It was a great surprise to find some friends from Tauranga parked up just along the fence from us. I was walking across the park and saw a couple of guys talking, as one walked off towards his motorhome I thought he looked familiar. I called out to him but he didn’t hear me and disappeared around the side of the motorhome. I was sure it was Ian so I followed him around the side calling his name. He still didn’t hear me and for a moment I thought I’d got it wrong but then he turned and saw me, and then Jess appeared at the door.

It was wonderful to see them. We had a couple of very happy ‘happy hours’ for the next two evenings and caught up on our travels, & gossip from ‘home’. It is rather strange that had I not seen Ian we could quite well have not known each of us were in the park. We often don’t see our neighbours as everyone comes and goes each night & morning.


The town of Westport is nothing to write home about, it’s your usual small provincial town (pop. 4000) with not much to offer. There’s a short main street with pretty hanging flower baskets on each side which add a bit of cheer, a number of restored historic buildings & plenty of empty shops and shops selling tacky imported junk. There are no decent clothing stores but a good number of cafes and a large i-Site that is always busy- tours leave for the coalmines & up the coast from here.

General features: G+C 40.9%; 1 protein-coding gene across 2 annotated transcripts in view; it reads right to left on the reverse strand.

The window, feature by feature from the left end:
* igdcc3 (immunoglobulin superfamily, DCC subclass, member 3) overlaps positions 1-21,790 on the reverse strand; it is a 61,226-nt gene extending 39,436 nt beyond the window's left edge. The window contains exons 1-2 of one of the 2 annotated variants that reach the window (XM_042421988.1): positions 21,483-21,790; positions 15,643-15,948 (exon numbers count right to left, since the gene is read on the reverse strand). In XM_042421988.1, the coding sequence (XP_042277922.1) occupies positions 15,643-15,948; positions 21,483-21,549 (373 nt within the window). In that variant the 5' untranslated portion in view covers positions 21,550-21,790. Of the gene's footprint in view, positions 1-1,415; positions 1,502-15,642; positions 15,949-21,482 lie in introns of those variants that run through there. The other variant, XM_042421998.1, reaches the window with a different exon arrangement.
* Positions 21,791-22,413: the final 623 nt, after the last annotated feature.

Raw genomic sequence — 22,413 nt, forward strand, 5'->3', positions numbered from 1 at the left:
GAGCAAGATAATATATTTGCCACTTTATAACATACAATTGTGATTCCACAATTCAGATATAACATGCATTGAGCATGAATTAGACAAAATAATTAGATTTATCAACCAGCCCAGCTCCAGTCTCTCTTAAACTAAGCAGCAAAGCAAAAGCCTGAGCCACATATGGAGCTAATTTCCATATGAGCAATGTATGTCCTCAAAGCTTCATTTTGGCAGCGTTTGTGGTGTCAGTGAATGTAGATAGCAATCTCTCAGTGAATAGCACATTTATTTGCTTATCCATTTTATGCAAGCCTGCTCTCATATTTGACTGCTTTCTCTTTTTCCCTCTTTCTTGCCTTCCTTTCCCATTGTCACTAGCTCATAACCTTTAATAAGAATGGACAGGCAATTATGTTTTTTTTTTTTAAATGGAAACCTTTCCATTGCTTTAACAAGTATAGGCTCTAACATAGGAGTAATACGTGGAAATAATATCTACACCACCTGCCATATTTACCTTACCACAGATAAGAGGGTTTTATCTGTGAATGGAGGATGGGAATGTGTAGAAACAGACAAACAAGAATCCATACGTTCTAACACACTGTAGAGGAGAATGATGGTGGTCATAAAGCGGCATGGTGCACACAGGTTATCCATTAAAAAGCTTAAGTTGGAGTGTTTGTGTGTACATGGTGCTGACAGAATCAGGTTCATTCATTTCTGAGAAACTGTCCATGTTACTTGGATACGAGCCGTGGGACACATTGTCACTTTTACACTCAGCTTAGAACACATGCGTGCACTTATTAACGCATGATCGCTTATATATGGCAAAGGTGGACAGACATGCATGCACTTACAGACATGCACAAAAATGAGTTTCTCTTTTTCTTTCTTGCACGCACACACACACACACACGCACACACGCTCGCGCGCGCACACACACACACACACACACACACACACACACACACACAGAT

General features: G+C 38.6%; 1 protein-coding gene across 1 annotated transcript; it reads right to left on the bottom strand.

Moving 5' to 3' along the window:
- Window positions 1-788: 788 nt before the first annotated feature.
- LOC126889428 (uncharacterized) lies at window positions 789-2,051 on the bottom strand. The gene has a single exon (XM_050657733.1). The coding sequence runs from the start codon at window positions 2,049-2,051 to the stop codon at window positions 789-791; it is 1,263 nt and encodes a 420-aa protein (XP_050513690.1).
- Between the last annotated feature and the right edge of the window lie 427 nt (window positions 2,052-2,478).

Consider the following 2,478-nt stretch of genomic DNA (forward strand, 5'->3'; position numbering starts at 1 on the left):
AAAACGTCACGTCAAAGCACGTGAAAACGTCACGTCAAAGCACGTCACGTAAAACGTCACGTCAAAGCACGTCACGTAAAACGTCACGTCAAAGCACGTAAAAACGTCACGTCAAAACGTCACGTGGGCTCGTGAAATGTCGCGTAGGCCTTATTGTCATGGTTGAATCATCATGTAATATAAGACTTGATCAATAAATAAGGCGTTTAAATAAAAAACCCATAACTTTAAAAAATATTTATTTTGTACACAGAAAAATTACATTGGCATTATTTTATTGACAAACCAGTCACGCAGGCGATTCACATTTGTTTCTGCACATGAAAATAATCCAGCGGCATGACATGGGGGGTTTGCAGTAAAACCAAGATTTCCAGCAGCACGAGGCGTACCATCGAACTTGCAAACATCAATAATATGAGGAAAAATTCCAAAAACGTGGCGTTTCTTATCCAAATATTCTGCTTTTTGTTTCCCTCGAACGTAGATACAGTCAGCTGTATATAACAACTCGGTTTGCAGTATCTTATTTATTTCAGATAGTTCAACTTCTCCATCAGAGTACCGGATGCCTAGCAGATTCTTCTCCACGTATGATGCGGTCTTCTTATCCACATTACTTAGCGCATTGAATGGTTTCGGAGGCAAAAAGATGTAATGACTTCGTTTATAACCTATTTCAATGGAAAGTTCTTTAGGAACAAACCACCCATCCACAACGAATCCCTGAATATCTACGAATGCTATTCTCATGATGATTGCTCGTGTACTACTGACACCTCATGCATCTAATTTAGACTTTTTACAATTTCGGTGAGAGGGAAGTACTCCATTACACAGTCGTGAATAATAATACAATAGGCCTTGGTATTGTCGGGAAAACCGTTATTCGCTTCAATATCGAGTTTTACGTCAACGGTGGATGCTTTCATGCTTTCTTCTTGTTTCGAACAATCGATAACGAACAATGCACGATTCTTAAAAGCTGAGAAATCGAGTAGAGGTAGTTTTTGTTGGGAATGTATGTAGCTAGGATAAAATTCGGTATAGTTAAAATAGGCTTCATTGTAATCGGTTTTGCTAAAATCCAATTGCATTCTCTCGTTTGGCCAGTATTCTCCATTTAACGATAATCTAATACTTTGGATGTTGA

And then there is the most beautiful Municipal Chambers (former) building I have seen on our travels. It is absolutely stunning. It was built in 1946 and is coated in Motueka sand which gives it this beautiful colour- remember the sand from our time at Kaiteriteri? The Phoenix palms are the perfect accompaniment to the Art Deco style.


And what better place for a procession of tractors towing various forms of accommodation to be welcomed into the town. The convoy, 27 in all and called the Tractor Trekkers, are towing a range of pop-tops, caravans and wooden sheds around the South Island raising funds for the Westpac Chopper Appeal.


They were on their way to Karamea (at the end of the road) before returning to Southland (where they are from) via the east coast.


We passed them two days later as they were returning from Karamea, spread out like Brown’s cows along the highway. Which was just as well as some were moving along at a cow’s pace.


Sunset over Westport’s NZMCA Park.



4 comments:

  1. Looking forward to seeing your post on the Denniston Incline, I've read "Denniston Rose" by Jenny Pattrick and it sounds a fascinating place.

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    1. Your wish is my command! The first part is up now! :)

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  2. We also stayed at this Westport beachside camp, got thru the combination padlock first go, because we'd read and underlined the relevant code. It's a fabulous beach for sunrise, with many photo's taken.

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    1. Jimu, it wasn't the code that people didn't have- they all had that- it was the fact that you had to line it up with the top line on the lock not the centre one like most combinations. The beach sure does look lovely at sunrise, it takes a while for the sun to pop over the range though.